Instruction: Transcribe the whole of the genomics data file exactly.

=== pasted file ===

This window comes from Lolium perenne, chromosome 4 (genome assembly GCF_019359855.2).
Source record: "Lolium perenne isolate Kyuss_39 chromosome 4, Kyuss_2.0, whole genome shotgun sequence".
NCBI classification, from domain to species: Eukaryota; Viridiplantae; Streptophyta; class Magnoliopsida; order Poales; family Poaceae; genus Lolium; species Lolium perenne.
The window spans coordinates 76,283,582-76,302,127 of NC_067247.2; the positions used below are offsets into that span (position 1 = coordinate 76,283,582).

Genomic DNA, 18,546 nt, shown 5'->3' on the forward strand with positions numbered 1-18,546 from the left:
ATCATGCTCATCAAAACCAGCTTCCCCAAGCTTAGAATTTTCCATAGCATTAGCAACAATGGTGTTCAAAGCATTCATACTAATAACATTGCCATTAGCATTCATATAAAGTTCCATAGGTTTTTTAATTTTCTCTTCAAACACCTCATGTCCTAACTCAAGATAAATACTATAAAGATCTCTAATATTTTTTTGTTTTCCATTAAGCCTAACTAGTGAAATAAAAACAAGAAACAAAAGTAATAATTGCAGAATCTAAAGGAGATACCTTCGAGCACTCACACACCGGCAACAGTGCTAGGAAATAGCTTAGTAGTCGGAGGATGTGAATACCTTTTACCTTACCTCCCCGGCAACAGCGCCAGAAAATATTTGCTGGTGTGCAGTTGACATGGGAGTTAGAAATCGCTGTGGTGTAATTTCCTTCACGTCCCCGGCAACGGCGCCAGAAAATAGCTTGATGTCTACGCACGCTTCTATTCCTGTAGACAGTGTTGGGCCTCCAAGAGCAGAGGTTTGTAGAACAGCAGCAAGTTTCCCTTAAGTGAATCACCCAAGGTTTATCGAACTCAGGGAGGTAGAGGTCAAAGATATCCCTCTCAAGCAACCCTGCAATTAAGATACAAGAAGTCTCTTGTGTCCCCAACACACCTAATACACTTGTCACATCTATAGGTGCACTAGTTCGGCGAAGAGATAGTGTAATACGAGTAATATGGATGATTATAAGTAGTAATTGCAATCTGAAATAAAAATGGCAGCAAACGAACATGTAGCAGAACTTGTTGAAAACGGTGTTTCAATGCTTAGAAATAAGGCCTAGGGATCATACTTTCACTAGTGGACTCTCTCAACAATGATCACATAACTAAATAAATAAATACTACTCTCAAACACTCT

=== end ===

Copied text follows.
This window comes from Lolium perenne, chromosome 4 (genome assembly GCF_019359855.2).
Source record: "Lolium perenne isolate Kyuss_39 chromosome 4, Kyuss_2.0, whole genome shotgun sequence".
NCBI classification, from domain to species: Eukaryota; Viridiplantae; Streptophyta; class Magnoliopsida; order Poales; family Poaceae; genus Lolium; species Lolium perenne.
The window spans coordinates 76,283,582-76,302,127 of NC_067247.2; the positions used below are offsets into that span (position 1 = coordinate 76,283,582).

Genomic DNA, 18,546 nt, shown 5'->3' on the forward strand with positions numbered 1-18,546 from the left:
ATCATGCTCATCAAAACCAGCTTCCCCAAGCTTAGAATTTTCCATAGCATTAGCAACAATGGTGTTCAAAGCATTCATACTAATAACATTGCCATTAGCATTCATATAAAGTTCCATAGGTTTTTTAATTTTCTCTTCAAACACCTCATGTCCTAACTCAAGATAAATACTATAAAGATCTCTAATATTTTTTTGTTTTCCATTAAGCCTAACTAGTGAAATAAAAACAAGAAACAAAAGTAATAATTGCAGAATCTAAAGGAGATACCTTCGAGCACTCACACACCGGCAACAGTGCTAGGAAATAGCTTAGTAGTCGGAGGATGTGAATACCTTTTACCTTACCTCCCCGGCAACAGCGCCAGAAAATATTTGCTGGTGTGCAGTTGACATGGGAGTTAGAAATCGCTGTGGTGTAATTTCCTTCACGTCCCCGGCAACGGCGCCAGAAAATAGCTTGATGTCTACGCACGCTTCTATTCCTGTAGACAGTGTTGGGCCTCCAAGAGCAGAGGTTTGTAGAACAGCAGCAAGTTTCCCTTAAGTGAATCACCCAAGGTTTATCGAACTCAGGGAGGTAGAGGTCAAAGATATCCCTCTCAAGCAACCCTGCAATTAAGATACAAGAAGTCTCTTGTGTCCCCAACACACCTAATACACTTGTCACATCTATAGGTGCACTAGTTCGGCGAAGAGATAGTGTAATACGAGTAATATGGATGATTATAAGTAGTAATTGCAATCTGAAATAAAAATGGCAGCAAACGAACATGTAGCAGAACTTGTTGAAAACGGTGTTTCAATGCTTAGAAATAAGGCCTAGGGATCATACTTTCACTAGTGGACTCTCTCAACAATGATCACATAACTAAATAAATAAATACTACTCTCAAACACTCT